#BrandFocus: Snacking made right — from generous joy to sustainability
by Sabrina Forbes. “We are a treat. We are chocolate. We will always ultimately deliver on that. It is an indulgent treat, but how do we make it more permissible? How do we make it [more] guilt-free?” says Lara Sidersky, Mondelēz International category lead: chocolate, South Africa and Central East Africa.
Mondelēz International is home to many iconic brands and has over 80 000 employees in 150 countries. In SA, the group employs 700 people and Cadbury Dairy Milk (and its entire range), Stimorol, Chappies, Halls, Oreo, Dentyne, and Lunch Bar, to name a few, are household brands. About a year ago, the group launched a new brand positioning, “Snacking made right”, and SnackFutures, the innovation arm that looks at local and global trends, is constantly adapting its R&D programmes to deliver more of what the people want.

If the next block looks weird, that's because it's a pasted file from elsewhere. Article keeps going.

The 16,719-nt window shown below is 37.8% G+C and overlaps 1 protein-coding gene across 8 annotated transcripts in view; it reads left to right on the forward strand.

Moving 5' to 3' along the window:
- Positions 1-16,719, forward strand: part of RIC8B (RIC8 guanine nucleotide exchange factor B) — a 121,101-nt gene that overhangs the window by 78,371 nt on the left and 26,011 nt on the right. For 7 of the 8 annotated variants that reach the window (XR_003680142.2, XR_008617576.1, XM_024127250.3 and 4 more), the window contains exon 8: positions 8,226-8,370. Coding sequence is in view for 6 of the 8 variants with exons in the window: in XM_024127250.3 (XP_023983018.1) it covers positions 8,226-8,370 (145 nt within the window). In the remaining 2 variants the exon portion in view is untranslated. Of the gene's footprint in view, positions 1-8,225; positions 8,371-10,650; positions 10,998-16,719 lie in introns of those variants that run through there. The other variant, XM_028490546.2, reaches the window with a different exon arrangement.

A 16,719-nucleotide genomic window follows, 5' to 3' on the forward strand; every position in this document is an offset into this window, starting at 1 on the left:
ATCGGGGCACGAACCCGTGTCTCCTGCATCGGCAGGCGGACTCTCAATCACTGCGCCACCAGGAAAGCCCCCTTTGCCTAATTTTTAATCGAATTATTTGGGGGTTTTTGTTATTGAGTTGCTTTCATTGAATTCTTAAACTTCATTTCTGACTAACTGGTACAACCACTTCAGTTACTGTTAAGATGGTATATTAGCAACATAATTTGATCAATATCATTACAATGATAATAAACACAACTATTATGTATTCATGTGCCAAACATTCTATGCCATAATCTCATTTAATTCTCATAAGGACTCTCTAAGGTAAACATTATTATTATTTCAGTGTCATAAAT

Health and wellness are a massive trend worldwide and, in markets like India, for example, the chocolate category has launched products with 30% less sugar due to demand [and the threat of sugar taxes on chocolate — ed-at-large]. Another trend, according to Sidersky, is the rise in the demand for convenience. Her team is always looking for ways to make snacks more accessible on the go, be it with smaller packs, easier-to-open packaging or products that may be resealed for later. ‘Premiumisation’ is also on the increase, with consumers asking for more indulgence in the snacks they choose to treat themselves with, saying that, if they’re willing to pay more, they should be given more.